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Damascus 2045

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photo: rehearsals at Powszechny Theatre

Following "Lawrence of Arabia" and "New Territory' live VR"  realised under the umbrella of Atlas of Transitions, Powszechny Theatre has announced its return with a new production called "Damascus 2045", directed by Omar Abusaada,  an independent Syrian playwright who lives and works in Damascus, and will premiere in September 2019 in Warsaw. The production features dramaturgy by Mohammad Al Attar and set design by Bissane Al Sharif.

It is the year 2045 and Damascus is a thriving city teeming with life and booming economically, where nothing seems likely to perturb the calm. But two recent seemingly-unrelated events are threatening to disturb the peace.

An art installation in one of the city's newly inaugurated museums suffers a mysterious act of sabotage. Soon, residents across the city are afflicted with petrifying recurring nightmares that bear images from a strange past. Veteran officers Adam and Sam launch an investigation, but at every turn they find themselves sinking deeper into the morass. As the sabotage spreads beyond the museum and the nightmares continue to count more victims, terrifying revelations begin to surface. Faced with a confrontation that will change their lives forever, the residents of Damascus find themselves questioning their city's foundations as everything around them seems vulnerable to collapse.

In their new work „Damascus 2045”, playwright Mohammad Al Attar and director Omar Abusaada pose questions about memory and forgetting, the writing of war history, and the narratives of the victors and the vanquished. Can you whitewash a long-term trauma? Does human memory have any chance in confrontation with electronic memory? Can „War of Liberation” be a better version of the war?

premiere: 20 September 2019
Powszechny Theatre in Warsaw
next shows:
21, 22, 24 September

Book your tickets and follow Atlas of Transitions 

Involved Artist
DIRECTOR Omar Abusaada
Dramaturg Mohammad Al Attar
Set design Bissane Al Sharif
Director's Assistant Izabela Stolarska
Stage Manager Barbara Sadowska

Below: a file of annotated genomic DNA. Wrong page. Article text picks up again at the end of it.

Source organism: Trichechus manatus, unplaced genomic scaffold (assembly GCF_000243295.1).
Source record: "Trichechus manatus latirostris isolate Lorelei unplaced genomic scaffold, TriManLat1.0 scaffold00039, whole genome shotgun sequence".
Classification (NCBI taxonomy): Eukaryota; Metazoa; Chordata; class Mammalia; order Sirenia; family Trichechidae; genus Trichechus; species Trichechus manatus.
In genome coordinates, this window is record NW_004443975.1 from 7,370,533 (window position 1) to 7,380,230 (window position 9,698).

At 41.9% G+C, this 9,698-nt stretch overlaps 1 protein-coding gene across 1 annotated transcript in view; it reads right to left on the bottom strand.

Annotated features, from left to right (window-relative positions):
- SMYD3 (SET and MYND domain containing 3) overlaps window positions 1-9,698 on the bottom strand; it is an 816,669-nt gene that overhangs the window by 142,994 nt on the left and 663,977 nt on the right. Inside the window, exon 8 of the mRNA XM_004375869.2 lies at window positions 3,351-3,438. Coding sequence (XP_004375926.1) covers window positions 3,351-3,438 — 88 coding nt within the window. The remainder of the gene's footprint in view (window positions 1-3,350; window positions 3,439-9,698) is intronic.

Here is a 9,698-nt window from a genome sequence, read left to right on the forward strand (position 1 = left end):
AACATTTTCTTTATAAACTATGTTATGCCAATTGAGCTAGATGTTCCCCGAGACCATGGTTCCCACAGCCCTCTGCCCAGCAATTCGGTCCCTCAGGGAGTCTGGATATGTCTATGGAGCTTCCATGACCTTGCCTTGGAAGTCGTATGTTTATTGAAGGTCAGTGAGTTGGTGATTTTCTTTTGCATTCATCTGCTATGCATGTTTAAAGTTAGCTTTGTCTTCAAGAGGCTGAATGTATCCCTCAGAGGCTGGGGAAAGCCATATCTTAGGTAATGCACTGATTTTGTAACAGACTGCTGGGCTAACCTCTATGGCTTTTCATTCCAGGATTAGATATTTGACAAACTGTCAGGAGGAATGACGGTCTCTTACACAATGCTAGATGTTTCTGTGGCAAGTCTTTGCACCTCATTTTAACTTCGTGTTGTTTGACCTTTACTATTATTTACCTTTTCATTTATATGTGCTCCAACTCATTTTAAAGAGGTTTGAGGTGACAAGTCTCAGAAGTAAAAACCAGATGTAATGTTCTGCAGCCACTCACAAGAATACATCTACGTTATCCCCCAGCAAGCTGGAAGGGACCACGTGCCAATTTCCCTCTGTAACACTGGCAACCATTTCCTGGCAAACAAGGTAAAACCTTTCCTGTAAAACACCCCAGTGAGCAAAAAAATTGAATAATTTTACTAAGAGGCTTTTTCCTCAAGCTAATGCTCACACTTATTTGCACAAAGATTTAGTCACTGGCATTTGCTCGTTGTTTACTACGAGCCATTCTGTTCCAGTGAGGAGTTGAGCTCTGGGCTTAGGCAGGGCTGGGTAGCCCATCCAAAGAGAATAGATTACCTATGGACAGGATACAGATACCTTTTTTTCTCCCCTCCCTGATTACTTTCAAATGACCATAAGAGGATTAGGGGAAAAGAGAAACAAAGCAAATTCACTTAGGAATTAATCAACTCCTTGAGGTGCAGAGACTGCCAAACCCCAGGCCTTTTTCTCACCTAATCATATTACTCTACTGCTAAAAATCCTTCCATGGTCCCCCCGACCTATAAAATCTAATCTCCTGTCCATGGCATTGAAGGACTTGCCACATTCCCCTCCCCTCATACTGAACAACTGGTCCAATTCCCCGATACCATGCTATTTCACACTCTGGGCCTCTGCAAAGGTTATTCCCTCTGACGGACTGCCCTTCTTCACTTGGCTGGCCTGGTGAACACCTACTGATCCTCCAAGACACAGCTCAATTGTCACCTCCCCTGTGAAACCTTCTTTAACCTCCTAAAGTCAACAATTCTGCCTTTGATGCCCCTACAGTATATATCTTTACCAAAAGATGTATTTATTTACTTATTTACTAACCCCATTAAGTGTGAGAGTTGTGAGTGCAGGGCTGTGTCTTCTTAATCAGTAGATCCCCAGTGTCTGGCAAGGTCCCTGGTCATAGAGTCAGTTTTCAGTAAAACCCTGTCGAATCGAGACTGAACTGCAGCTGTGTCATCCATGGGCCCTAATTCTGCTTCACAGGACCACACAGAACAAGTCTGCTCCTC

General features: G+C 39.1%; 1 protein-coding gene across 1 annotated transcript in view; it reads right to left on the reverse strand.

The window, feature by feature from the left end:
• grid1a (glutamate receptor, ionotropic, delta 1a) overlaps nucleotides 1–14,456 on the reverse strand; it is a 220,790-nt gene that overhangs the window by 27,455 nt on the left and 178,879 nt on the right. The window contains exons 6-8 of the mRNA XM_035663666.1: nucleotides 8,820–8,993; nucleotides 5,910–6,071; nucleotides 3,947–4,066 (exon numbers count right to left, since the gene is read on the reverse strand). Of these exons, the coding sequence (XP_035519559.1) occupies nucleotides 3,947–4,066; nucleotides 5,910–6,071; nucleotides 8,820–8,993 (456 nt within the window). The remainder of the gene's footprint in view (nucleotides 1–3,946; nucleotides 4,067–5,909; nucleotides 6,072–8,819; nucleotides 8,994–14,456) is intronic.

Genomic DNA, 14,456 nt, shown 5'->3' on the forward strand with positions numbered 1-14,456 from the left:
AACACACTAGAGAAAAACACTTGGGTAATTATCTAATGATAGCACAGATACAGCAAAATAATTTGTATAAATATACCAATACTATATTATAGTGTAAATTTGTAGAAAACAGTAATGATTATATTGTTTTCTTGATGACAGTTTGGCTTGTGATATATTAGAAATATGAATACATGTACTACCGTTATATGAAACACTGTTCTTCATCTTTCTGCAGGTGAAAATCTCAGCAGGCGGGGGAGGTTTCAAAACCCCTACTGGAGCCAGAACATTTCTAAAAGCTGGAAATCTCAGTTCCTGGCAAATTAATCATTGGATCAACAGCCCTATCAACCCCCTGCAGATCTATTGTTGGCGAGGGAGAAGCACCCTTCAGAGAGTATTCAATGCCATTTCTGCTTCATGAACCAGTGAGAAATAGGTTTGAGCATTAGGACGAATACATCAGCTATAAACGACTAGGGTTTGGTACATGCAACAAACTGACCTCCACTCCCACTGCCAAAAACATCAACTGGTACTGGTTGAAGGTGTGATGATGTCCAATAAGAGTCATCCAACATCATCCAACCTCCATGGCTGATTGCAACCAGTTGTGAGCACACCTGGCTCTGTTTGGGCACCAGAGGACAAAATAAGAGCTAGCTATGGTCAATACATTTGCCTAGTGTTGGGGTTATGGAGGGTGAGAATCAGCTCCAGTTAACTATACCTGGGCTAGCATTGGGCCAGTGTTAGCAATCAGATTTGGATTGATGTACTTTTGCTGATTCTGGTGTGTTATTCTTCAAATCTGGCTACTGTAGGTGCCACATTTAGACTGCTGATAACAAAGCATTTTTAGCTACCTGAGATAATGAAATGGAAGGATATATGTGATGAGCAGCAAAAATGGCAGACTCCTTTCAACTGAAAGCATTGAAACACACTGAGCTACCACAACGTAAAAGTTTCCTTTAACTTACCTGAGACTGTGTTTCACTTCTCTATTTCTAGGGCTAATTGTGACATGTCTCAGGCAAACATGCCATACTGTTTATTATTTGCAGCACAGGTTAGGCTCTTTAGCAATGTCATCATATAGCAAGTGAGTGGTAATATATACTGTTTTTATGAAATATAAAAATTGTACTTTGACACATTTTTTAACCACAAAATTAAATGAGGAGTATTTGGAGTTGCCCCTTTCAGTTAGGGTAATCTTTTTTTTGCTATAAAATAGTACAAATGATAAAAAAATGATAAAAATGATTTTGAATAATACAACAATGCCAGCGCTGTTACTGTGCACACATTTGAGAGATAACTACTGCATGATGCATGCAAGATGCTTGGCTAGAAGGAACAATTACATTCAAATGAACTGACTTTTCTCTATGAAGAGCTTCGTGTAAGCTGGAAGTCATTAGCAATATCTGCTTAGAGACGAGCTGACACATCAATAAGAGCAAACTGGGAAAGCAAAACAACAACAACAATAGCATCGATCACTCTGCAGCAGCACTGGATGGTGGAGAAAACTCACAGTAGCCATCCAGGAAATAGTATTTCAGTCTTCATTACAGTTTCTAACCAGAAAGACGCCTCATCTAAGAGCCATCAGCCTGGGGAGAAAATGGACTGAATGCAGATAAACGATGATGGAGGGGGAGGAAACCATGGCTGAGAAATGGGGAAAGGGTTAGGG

Cast Aleksandra Bożek, Grzegorz Falkowski, Natalia Łągiewczyk, Oskar Stoczyński, Kazimierz Wysota

OMAR ABUSAADA
An independent Syrian playwright who lives and works in Damascus. After finishing his theatrical studies at the Higher Institute for Dramatic Arts in Damascus, he starts to build his own vision of a politically and socially-conscious theatre. Working as a playwright and director, he co-founds the Studio Theatre in 2002, whose first show, „Insomnia”, premieres in 2004. Abusaada then directs „El affich – Forgiveness” (2006), based on improvisations with a group of inmates from a youth detention centre, „Almirwad wa almikhala” (2009), „Look at the Streets… This is What Hope Looks Like” (2011) and „Could You Please Look into the Camera?” (2012). His most recent piece „While I was Waiting”, premieres in Kunsten Festival, Brussels in 2016, and is selected for the official programme of the 70th edition of Festival D’Avignon. He spends years travelling the remotest regions of Syria, Egypt, and Yemen, performing shows on marketplaces that are often pretexts to talk with with local students, workers and villagers, who sometimes join the actors onstage.For his most recent play, the director also works together with the Syrian author Mohammad Al Attar. Their performances take place on the boundary between dramatization and documentation. They condense the travails of war and show what it means to endure them. They have completed their theatrical trilogy, which is dedicated to the lives of women seeking refuge from war. Following the adaptation of „Trojan Women” (2013) in Jordan by Abusaada, Al Attar joined him for the second part of „Antigone of Shatila” (2014) in Lebanon. The long-awaited „Iphigenia” now follows at Volksbühne Tempelhof.